At d’Auvergne we use the Maths No Problem framework building upon the philosophy and approach of Singapore Mathematics pedagogy. We believe every child can master an understanding and love of maths with the right kind of teaching and support. When taught to master maths, children develop their mathematical fluency without resorting to rote learning and can solve non-routine maths problems without having to memorise procedures. Here are some of the main principles:
Whole class moves through content at the same pace
When teaching maths for mastery, the whole class moves through topics at broadly the same pace. Each topic is studied in depth and the teacher does not move to the next stage until all children demonstrate that they have a secure understanding of mathematical concepts.
Time to think deeply about the maths
Students are given time to think deeply about the maths and really understand concepts at a relational level rather than as a set of rules or procedures. This slower pace leads to greater progress because it ensures that students are secure in their understanding and teachers don’t need to revisit topics once they’ve been covered in depth.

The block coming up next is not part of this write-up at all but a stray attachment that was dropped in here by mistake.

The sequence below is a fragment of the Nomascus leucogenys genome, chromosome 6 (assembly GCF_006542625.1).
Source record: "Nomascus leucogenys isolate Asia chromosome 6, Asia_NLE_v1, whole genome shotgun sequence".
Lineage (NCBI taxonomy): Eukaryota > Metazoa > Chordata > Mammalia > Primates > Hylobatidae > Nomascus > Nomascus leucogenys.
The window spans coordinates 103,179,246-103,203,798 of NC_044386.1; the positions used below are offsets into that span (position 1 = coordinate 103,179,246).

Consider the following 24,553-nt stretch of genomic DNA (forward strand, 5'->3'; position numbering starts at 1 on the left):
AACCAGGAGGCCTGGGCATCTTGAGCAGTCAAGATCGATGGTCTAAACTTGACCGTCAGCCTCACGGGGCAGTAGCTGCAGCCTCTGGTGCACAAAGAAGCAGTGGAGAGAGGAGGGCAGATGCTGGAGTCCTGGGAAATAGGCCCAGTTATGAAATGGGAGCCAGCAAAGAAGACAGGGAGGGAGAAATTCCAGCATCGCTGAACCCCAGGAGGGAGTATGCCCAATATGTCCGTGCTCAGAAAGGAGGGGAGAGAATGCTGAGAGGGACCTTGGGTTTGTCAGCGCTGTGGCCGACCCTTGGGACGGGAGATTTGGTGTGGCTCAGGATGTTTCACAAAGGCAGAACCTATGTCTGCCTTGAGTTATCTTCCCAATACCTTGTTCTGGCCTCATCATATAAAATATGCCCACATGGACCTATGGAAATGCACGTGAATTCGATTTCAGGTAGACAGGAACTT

Builds self-confidence in learners
In a traditional school lesson, children are put in different groups and given different content based on their anticipated ‘ability’. This means that from an early age children are classed as those who can and can’t “do maths”. Teaching maths for mastery is different because it offers all pupils access to the full maths curriculum. This inclusive approach, and its emphasis on promoting multiple methods of solving a problem, builds self-confidence and resilience in pupils.
Differentiates through depth rather than acceleration
Though the whole class goes through the same content at the same pace, there is still plenty of opportunity for differentiation. Unlike the old model, where advanced learners are accelerated through new content, those pupils who grasp concepts quickly are challenged with rich and sophisticated problems within the topic. Those children who are not sufficiently fluent are provided additional support to consolidate their understanding before moving on.